We were introduced to Didier Bizet and his work in 2022 through his report on the Order of Malta’s mobile medical unit in Lebanon.[1]Didier Bizet, “Lebanon: healthcare takes to the road”, Humanitarian Alternatives, no. 19, March 2022, pp. 112–129, … Continue reading This time he takes us to Ghana to teach us about Nzulezu, a stilt village founded in the 14th century by refugees fleeing the wars of the old Ghana Empire (now modern-day southeast Mauritania and western Mali). Nzulezu comes from the Nzema language and means “water surface”, although some inhabitants also translate the word to mean “those who live on water”. Built in the middle of lagoons, between two almost impenetrable jungles, it has long provided an ideal protection from external attack. Today, Nzulezu has a population of about 500 people, all members of the seven families who inhabit the village. From day one, the villagers have subsisted on fishing and farming, as well as distilling a local gin. All daily activities, like school or religious services, take place on the lake. In Nzulezu, the community and nature are essential for survival in this incredible ecosystem straddling the modern world and traditional values. Despite its candidacy for inscription as an official UNESCO World Heritage Site, tourism provides too little income for locals, and the water level rising during heavy rains means they are constantly having to maintain their stilt houses. Although the State absolves itself of any responsibility to preserve this historic village, it does keep a tight grip on all donations from non-governmental organisations (NGO), to such an extent that many of them are deterred from taking action in the field. Thankfully, a brilliant local Ghanaian network has provided much needed help in recent years, taking a similar approach to that of the NGO Food For All Africa by offering clothing, school supplies and food to the villagers. The difficulty in gaining secure access to food explains in large part why the school dropout rate in Ghana is so high. The village community also does its best to manage waste, which until now has been dumped in the lake. The village chief and elders contacted a company in the region and now every household has its own waste bin. Since then, two groups of volunteers, the Nzulezu Sanitation Club and the Nzulezu Community Cleaners, have been put in charge of properly disposing the village’s rubbish. Didier Bizet takes us into the heart of a Ghanaian village faced with the same questions that our entire world village is trying to answer.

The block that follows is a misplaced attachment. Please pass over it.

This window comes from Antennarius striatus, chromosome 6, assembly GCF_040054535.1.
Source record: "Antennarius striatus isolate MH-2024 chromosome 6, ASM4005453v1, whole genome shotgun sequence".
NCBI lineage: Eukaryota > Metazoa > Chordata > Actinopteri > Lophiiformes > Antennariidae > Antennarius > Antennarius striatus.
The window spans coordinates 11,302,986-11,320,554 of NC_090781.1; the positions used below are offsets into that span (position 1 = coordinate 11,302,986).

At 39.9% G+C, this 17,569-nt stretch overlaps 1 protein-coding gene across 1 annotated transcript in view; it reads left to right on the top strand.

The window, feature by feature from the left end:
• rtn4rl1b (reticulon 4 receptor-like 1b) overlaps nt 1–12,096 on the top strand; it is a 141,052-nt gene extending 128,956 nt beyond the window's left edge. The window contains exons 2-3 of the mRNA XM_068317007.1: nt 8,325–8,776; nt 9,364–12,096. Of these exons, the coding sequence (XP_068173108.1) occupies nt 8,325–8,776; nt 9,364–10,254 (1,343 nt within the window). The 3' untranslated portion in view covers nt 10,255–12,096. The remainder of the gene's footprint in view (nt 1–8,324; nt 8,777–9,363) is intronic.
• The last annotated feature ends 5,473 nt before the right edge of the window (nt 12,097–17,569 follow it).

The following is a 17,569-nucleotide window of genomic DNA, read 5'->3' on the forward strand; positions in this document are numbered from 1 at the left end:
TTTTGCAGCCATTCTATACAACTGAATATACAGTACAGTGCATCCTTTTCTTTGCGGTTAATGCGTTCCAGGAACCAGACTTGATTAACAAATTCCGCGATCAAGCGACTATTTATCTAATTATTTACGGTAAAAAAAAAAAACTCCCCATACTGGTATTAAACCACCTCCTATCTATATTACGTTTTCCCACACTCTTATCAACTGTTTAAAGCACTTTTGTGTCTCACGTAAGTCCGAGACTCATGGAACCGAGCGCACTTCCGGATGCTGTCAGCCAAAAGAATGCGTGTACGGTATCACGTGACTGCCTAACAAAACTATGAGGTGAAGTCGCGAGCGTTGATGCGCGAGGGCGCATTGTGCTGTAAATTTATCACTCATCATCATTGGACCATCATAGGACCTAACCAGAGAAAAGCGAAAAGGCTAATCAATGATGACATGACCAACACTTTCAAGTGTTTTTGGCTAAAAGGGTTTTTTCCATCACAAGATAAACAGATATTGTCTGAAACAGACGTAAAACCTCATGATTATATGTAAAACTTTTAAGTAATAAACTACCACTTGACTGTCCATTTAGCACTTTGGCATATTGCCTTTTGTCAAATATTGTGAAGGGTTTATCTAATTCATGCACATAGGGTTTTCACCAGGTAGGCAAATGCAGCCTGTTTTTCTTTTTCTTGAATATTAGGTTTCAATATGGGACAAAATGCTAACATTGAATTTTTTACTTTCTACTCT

Translated from the French by Darin Riesman


Photos and captions:
© Didier Bizet